Marcus Heiden
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German Ivory Carver

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Heiden worked from 1618-1664 in Coburg, Germany. From 1618 to 1633, he worked for the Saxon Duke Johann Casimir at the court of Coburg where he produced many of the "Coburg Ivories." Little is known about Heiden except for what he wrote in his 1640 book, Beschreibung Eines Von Helfenbein Gedrehten Kunststicks, dedicated to Wilhelm IV Duke of Saxe-Weimar. In his book Heiden describes himself as a simple, religious man. Two of his friends, a rector and a pastor, confirm Heiden's great devoutness and his skill as a lathe-turner at the end of his book.

Ornamental Vases and Goblets, lathe-turned ivory, 1618-1664

Ornamental Vase, lathe-turned ivory, 17th century

Lathe-turning was invented in the fourteenth century and became popular as an art form during the seventeenth century. A more efficient machine lathe that used steel leaf springs for turning instead of poles, allowed the production of intricate, helical spirals, spheres-within-spheres, and other fantastical designs.

By the middle of the 17th century, lathe-turning had become a favorite pastime of the nobility. Experienced artists were connected to the royal workshops to instruct the nobility in the art of lathe-turning. Heiden, who was an experienced turner, was an instructor to various Saxon dukes.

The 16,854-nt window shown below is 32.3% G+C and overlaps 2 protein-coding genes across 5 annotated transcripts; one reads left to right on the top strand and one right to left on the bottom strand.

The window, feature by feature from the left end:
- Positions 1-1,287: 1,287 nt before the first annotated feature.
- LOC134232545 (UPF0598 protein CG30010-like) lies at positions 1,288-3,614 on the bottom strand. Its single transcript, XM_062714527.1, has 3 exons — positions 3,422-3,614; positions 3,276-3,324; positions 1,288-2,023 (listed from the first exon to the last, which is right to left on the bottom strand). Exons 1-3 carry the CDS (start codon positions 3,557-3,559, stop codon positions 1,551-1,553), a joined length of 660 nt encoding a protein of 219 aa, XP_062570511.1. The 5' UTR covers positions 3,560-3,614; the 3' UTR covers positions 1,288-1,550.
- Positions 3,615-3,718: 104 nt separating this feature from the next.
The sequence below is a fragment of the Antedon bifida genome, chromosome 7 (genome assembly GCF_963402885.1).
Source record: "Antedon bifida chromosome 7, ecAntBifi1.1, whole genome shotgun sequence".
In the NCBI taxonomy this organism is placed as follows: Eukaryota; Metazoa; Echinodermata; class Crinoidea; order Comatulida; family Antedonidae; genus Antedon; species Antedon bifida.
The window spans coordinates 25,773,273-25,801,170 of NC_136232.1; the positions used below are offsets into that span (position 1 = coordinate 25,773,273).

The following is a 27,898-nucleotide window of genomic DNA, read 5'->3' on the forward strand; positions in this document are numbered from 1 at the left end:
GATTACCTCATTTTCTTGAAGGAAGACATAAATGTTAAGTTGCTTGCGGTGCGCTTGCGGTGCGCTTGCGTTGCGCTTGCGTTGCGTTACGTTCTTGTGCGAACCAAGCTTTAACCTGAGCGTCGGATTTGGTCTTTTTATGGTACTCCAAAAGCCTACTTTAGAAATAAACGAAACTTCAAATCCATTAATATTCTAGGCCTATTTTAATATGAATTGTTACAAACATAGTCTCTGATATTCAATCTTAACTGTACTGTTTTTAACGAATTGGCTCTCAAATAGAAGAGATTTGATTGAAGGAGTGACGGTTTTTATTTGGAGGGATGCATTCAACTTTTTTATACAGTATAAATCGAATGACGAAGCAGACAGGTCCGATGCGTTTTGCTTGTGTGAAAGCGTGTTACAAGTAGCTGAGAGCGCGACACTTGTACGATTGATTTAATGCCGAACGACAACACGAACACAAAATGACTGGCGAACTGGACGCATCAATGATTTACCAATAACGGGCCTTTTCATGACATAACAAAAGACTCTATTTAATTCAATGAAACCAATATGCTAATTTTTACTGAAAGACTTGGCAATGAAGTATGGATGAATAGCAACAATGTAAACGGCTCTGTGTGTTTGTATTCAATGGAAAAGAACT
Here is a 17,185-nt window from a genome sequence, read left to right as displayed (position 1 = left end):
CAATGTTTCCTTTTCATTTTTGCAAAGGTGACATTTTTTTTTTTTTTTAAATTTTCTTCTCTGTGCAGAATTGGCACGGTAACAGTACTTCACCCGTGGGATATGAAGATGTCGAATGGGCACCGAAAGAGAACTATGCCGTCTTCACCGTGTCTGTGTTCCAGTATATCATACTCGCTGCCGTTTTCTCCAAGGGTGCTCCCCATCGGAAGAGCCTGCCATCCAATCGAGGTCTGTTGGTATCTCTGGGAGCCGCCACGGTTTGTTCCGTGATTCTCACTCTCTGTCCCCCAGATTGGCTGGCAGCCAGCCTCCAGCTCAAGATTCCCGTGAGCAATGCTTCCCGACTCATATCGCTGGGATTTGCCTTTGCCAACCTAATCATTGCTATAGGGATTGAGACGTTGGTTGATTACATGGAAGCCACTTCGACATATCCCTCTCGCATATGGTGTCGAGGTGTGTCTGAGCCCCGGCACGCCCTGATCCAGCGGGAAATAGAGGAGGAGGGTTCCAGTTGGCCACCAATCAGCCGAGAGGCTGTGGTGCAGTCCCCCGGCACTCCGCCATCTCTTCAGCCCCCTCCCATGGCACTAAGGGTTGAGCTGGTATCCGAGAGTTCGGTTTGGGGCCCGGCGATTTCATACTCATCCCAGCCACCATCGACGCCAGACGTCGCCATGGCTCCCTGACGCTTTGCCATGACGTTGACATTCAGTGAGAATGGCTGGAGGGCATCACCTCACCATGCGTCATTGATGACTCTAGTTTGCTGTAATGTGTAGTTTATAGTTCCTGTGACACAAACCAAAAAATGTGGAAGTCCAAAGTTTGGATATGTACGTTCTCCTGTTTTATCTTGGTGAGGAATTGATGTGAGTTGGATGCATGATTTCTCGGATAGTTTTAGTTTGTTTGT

The town of Coburg was on the transportation route for many combatants of the Thirty Years War. The town was sacked in 1632 and pillaged of many of its art objects. Ivory objects by Heiden were among those losses. In 1632, Heiden traveled to the court of Duke Casimir's brother, Duke Johann Ernst, in Eisenbach. When Ernst died in 1638, Heiden went to work as court turner to Wilhelm IV Duke of Saxe-Weimar.

Ornamental Drinking Goblet, lathe-turned ivory, 17th century, Museo degli Argenti

Ornamental Vases and Drinking Goblets, lathe-turned ivory, 17th century, Museo degli Argenti

Approximately 30 elaborate and delicate ivory objects were confiscated from Coburg as spoils of the Thirty Years War. Many of these were placed in the Florentine treasure house of the Grand Dukes of Tuscany, now known as the Museo degli Argenti in Florence. These looted pieces are known as “The Coburg Ivories.”

Between 1637 and 1640, after so many of his works had been stolen, Heiden decided to make an ivory piece to be designated as an example. He explains the design of this sophisticated, ivory goblet, proceeded by an explanation and meaning of the piece in his 1640 book.

Ornamental Vase, lathe-turned ivory, 1618-1664

Ornamental Vase, lathe-turned ivory, 1618-1664

Heiden described his masterpiece as a drinking goblet poised on an elephant. This goblet is topped with a ship at full sail. Heiden mentions that the tusk used for this goblet was abnormally big and weighty, and that it was chosen from 300,000 tusks. An ornamental turned ivory vase by Heiden is now located at the Getty Museum in Los Angeles.

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Ornamental Covered Vase, lathe-turned ivory, 1631, 2'1" x 4 5/8 inch, The Getty Museum, Los Angeles